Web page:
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If you're looking for "I Spys," dating or LTRs, this is your scene.
If you're looking for full-on kink or group play, you'll get what you need here.
If knowyourassumptions thinks that marijuana use is somehow restricted to "college kids and former college kids", and somehow not an issue relevant to working class people, s/he clearly knows very little about the patterns of drug use by socioeconomic class.
Data from the HHS published last year showed that 11% of adults with a high school degree or less reported marijuana use in the previous month, compared with 7% for college educated respondents. Another peer-reviewed study published last year found disproportionate marijuana use (in terms of both frequency and volume) among those with low incomes and low educational levels (https://www.washingtonpost.com/news/wonk/w…
Painting marijuana use as the province of well-off college kids is a profound misrepresentation of the reality. Working class people in our society are disproportionate users of many substances - marijuana, tobacco, opiates - and also more likely to suffer the criminal justice consequences.
No warheit, I didn't miss the point, and I understand very well.
It has nothing to do with what Harry Reid and the Democrats did in 2013. The reality is that McConnell would feel free to implement the "nuclear option" if he felt it was required to get a Republican nominee approved against Democratic opposition.
McConnell threatened and was fully prepared to do that once before (in 2005), and only held off when the "gang of 14" came to a bipartisan agreement on judicial and executive branch appointments. He'd be very willing to do it again, whether Reid had taken the first step or not.
Pretending that the Republicans would only do it now because of what Democrats did in 2013 is a complete misrepresentation of McConnell's history on the issue.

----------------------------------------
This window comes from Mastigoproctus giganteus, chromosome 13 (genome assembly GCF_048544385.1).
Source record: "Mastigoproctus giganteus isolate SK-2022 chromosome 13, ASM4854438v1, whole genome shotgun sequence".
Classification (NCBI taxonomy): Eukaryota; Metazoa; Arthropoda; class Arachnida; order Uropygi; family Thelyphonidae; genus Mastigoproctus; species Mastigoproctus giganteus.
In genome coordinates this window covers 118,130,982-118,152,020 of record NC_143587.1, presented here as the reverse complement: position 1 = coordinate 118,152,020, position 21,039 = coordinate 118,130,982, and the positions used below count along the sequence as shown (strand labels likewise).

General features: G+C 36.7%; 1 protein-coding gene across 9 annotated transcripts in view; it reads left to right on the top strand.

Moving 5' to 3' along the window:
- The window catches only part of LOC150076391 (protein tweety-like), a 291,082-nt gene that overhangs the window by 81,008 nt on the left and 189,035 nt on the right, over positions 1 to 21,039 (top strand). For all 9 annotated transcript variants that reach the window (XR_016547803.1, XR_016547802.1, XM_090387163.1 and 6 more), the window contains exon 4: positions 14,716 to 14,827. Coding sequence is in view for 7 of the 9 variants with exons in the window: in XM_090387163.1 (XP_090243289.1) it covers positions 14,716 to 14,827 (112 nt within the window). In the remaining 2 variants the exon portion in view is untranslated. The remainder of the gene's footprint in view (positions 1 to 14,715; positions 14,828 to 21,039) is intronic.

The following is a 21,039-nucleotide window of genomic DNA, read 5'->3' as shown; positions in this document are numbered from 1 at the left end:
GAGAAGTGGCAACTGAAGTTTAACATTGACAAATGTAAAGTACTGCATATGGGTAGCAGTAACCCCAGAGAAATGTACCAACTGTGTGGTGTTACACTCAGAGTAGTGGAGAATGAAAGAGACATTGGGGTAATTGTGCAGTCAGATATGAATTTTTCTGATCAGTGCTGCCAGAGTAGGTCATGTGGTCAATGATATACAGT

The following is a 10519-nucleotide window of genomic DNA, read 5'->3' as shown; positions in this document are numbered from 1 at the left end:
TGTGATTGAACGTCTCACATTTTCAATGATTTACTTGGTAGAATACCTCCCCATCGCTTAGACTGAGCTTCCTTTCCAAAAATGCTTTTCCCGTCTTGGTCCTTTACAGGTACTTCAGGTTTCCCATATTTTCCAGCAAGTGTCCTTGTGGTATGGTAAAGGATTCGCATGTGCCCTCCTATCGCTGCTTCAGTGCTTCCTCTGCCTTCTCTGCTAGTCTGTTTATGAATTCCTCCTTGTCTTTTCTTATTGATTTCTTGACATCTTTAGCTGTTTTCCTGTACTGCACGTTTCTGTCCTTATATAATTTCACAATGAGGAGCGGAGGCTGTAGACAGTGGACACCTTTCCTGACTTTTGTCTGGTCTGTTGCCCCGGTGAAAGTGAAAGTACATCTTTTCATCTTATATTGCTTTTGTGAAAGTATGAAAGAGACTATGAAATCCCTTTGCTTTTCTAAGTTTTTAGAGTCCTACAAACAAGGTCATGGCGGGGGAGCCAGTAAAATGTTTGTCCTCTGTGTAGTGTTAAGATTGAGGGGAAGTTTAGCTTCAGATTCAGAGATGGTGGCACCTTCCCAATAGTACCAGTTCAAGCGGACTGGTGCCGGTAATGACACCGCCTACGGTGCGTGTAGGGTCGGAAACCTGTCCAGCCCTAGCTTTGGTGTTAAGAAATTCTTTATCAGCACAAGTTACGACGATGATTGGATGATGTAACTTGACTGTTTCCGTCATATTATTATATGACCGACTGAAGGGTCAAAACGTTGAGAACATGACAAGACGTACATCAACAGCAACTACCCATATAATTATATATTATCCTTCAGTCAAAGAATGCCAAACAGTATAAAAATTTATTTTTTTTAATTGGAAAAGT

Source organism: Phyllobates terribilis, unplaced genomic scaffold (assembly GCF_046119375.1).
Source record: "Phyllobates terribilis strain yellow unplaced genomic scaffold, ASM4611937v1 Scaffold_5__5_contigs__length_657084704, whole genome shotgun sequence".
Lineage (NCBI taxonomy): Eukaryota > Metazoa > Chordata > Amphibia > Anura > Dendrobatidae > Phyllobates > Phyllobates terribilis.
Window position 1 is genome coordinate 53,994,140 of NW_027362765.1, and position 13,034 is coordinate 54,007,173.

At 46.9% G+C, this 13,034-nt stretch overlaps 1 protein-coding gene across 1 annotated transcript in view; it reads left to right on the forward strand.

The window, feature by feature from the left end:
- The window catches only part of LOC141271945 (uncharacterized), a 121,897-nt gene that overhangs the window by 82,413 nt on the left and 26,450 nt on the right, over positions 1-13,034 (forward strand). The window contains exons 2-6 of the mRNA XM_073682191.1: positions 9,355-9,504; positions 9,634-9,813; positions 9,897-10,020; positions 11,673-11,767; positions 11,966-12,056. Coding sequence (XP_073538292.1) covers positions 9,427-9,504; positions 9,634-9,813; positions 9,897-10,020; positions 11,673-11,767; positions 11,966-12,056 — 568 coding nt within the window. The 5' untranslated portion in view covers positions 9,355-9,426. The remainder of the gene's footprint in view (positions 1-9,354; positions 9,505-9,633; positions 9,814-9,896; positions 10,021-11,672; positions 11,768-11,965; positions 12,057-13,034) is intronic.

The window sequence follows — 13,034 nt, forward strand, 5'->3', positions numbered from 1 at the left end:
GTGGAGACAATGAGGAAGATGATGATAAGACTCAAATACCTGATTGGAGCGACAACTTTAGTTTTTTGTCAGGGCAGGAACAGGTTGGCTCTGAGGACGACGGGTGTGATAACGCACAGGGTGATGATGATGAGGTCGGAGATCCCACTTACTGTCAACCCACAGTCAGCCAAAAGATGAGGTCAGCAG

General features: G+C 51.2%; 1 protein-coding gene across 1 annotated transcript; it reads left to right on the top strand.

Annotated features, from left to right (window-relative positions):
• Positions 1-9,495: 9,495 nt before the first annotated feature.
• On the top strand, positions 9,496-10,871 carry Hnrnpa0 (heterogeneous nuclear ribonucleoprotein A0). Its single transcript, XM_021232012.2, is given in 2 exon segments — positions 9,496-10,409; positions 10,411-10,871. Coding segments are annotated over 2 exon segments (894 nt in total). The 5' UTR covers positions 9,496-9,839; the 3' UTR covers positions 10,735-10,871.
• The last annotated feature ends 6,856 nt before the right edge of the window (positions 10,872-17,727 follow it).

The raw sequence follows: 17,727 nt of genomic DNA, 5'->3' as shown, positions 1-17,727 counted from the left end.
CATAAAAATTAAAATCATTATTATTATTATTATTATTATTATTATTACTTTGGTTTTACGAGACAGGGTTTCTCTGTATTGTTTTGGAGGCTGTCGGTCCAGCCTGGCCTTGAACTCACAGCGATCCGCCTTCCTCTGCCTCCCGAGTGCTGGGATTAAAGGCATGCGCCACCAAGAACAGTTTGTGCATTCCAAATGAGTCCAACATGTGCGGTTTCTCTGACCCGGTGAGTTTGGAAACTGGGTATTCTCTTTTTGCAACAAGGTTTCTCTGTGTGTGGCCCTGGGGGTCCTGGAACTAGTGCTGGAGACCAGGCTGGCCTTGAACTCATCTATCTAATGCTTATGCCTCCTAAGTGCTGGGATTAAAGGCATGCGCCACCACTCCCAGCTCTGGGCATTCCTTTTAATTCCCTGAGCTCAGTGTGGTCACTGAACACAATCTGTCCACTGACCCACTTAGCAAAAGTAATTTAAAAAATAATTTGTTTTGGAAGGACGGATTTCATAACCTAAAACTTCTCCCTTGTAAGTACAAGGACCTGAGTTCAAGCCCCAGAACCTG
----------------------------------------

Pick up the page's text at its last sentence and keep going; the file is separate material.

The 60 vote requirement to end a filibuster is still in effect for Supreme Court appointees. The nuclear option that Harry Reid evoked in 2013 to end obstruction on dozens of Obama's executive branch and lower court nominees specifically exempted the Supreme Court.
So, as best as I can tell, the previous poster seems to believe that Republican Governor Scott is free to cite inaccurate data while serving as Governor (in support of his position on a piece of legislation)... but that if Auditor Doug Hoffer (or any other Democrat) speaks up to challenge that, it somehow is overstepping their role.
That is, quite simply, not how policy debates work. Public officials can - and should - enter the debate by citing facts in support of their argument. Expecting them to hold their tongue - lest they challenge the Governor;s "facts" - is a ridiculous misunderstanding of the role of those people we elect to office.
Good for the State's Attorney for bringing up this emotional but important issue.
Programs in place like Vancouver and Sydney, and in Switzerland, Germany, Spain and the Netherlands have shown that they can be an effective tool for reducing harm and saving lives.
Supervised injection sites can help reduce overdoses, prevent the transmission of blood borne diseases like HIV and Hep C, endocarditis, and other life-thereatening complications of injection drug use.